Tuataras are reptiles that used to live all over New Zealand's main islands.
Now, tuataras are endangered.
Mammals introduced by humans to New Zealand, such as dogs, cats, and rats, have eaten many young tuataras and tuatara eggs.
Habitat destruction has also reduced the tuatara population.
Today, tuataras can only be found only on about 30 small, islands off the coast of New Zealand - where there are no mammal predators - or in sanctuaries.
Although tuataras resemble lizards superficially, they are not lizards.
Tuataras belong to the genus Sphenodon, which is the only living genus in the family Sphenodontidae, and in the order Sphenodontia.
They are more closely related to squamates (snakes and lizards) than to any other animal.
Squamates and tuataras share a common ancestor and together make up the clade known as lepidosaurs - reptiles with overlapping scales.
A clade is a group of organisms all of whom share a common ancestor. All of the descendants of that ancestor belong to the clade.
There were once many species of Sphenodontia, but almost all of them became extinct around 60 million years ago.
Scientists have identified just two species of tuatara that are alive today: Sphenodon punctatus, of which there are two subspecies - the Cook Strait tuatara and the Northern tuatara - and Sphenodon guntheri, the Brothers Island tuatara.
Recent DNA research suggests that Sphenodon punctatus and Sphenodon guntheri may actually be a single species.
Tuataras may be olive, grey or brick red, with white or yellow spots.
They are about 30 inches long from their heads to the tips of their tails and weigh about one or two pounds.
Males are larger than females.
A tuatara has a crest of spines along its back. This crest is more noticeable in males than in females.
The name "tuatara" is Maori for "peaks on the back".
A tuatara can move each of its eyes independently.
Tuataras have two rows of teeth in their upper jaws, but only one in their lower jaws. When a tuatara closes its mouth, the bottom row of teeth fits in between the two upper rows.
A tuatara's teeth are fused to its jawbone and cannot be replaced once they wear down.
This means that very old tuataras must eat with just their gums.
A tuatara has a light-sensitive organ known as a parietal eye, third eye, or pineal organ on the top of its head. The parietal eye has a retina, a cornea, and a small lens. The parietal eye may help to set circadian (daily) and seasonal biological rhythms and help to regulate body temperature.
The parietal eye is visible in hatchlings. In adults, it is covered with opaque scales and is hard to see.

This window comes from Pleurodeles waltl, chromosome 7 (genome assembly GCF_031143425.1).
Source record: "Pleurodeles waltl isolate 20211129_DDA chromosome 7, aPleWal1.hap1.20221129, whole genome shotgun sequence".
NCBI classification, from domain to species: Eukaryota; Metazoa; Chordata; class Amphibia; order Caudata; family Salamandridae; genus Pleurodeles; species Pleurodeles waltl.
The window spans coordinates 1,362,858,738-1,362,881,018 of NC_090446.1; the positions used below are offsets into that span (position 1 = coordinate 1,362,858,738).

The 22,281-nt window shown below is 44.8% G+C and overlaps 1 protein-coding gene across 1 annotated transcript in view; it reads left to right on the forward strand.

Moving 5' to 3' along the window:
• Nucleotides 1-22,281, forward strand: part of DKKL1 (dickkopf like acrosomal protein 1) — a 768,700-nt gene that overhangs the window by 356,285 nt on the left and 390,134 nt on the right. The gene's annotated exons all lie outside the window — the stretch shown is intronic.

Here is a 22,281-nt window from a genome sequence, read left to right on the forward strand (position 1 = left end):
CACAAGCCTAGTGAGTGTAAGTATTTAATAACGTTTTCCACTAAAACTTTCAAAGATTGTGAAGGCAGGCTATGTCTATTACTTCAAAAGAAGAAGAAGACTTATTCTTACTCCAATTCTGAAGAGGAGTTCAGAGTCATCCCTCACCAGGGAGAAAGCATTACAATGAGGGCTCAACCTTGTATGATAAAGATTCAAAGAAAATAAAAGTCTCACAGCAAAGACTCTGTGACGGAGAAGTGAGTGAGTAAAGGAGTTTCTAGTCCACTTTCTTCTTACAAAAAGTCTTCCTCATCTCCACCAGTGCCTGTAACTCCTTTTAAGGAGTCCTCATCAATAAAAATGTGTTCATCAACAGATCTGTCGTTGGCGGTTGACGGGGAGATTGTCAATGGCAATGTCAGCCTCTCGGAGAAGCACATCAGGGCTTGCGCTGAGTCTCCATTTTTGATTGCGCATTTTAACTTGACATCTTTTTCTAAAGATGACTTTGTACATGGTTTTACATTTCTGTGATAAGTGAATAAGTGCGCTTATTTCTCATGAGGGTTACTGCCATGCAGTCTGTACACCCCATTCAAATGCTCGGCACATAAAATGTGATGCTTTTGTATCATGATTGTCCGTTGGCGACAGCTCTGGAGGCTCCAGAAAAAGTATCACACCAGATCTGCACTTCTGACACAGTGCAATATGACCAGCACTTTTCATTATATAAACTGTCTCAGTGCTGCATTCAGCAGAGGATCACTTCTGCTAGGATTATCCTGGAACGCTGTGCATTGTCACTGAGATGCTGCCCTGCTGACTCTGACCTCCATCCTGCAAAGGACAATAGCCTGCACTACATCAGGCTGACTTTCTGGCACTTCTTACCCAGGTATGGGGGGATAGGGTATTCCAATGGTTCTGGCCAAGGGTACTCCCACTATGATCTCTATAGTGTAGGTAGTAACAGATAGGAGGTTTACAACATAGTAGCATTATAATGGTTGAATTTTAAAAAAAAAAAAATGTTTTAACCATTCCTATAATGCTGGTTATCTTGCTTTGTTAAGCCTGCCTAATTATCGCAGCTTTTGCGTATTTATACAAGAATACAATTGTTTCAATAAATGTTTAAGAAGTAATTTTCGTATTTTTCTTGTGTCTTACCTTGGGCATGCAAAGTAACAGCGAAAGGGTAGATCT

Tuataras do not have external ears, but they can hear.
They have lower body temperatures than any other reptile.
A tuatara's optimal body temperature is between 61 and 70 degrees Fahrenheit (16 and 21 degrees Celsius).
It will remain active at temperatures as low as 41 degrees Fahrenheit (5 degrees Celsius) and will usually die if the temperature goes above 82 degrees Fahrenheit (28 degrees Centigrade).
Because of their low body temperatures, tuataras have very slow metabolisms.
Tuataras grow very slowly and have long lifespans - 60 years on average. Some tuataras live for over 100 years.
It takes a tuatara 10 to 20 years to reach sexual maturity.
In 2009, Henry, a 111-year old tuatara at Southland Museum and Art Gallery in Invercargill, New Zealand, became a father for the first time.
Tuataras can be found in forests and grasslands near colonies of seabirds, such as petrels.
They live in burrows, which have often already been dug by birds.
Tuataras are territorial. When males fight over territory, they raise their crests. The skin between their shoulders and crests darkens.
A tuatara's diet includes invertebrates - such as insects, spiders, worms and slugs - as well as frogs, lizards, young birds, birds' eggs, lizards and young tuataras.
A popular food item for the tuatara is the weta, a large insect that resembles a cricket.
Older tuataras, whose teeth are very worn or have completely worn away, can only eat soft foods, such as worms or slugs.
Adults are nocturnal (active at night), but hatchlings are diurnal (active during the day). This probably helps them to avoid being eaten by cannibalistic adults.
On sunny days, adults will come out of the burrows to bask in the sun.
Tuataras hibernate in winter.
Tuataras are oviparous (lay eggs)
Mating takes place only about once every four years, and occurs in February and March.
A male will raise his crest as part of the mating ritual.
Male tuataras do not have penises.
During mating, the male lifts the female's tail and places his cloaca (a hole that is used for both excretion and reproduction) over her cloaca. Sperm is then transferred from the male's cloaca to the female's cloaca.
Between October and December, the female lays from 7 to 20 eggs in an underground nest, which she builds.
Eggs take between 12 and 15 months to hatch. Embryos stop developing during the winter.
The temperature of the egg determines whether the hatchling will be male or female. Male tuataras tend to come from warmer eggs, and female tuataras tend to come from cooler eggs.
Climate change is a threat to the tuatara population. If the climate becomes too warm, only males will be born, and tuataras will not be able to reproduce.
Parents do not care for the young.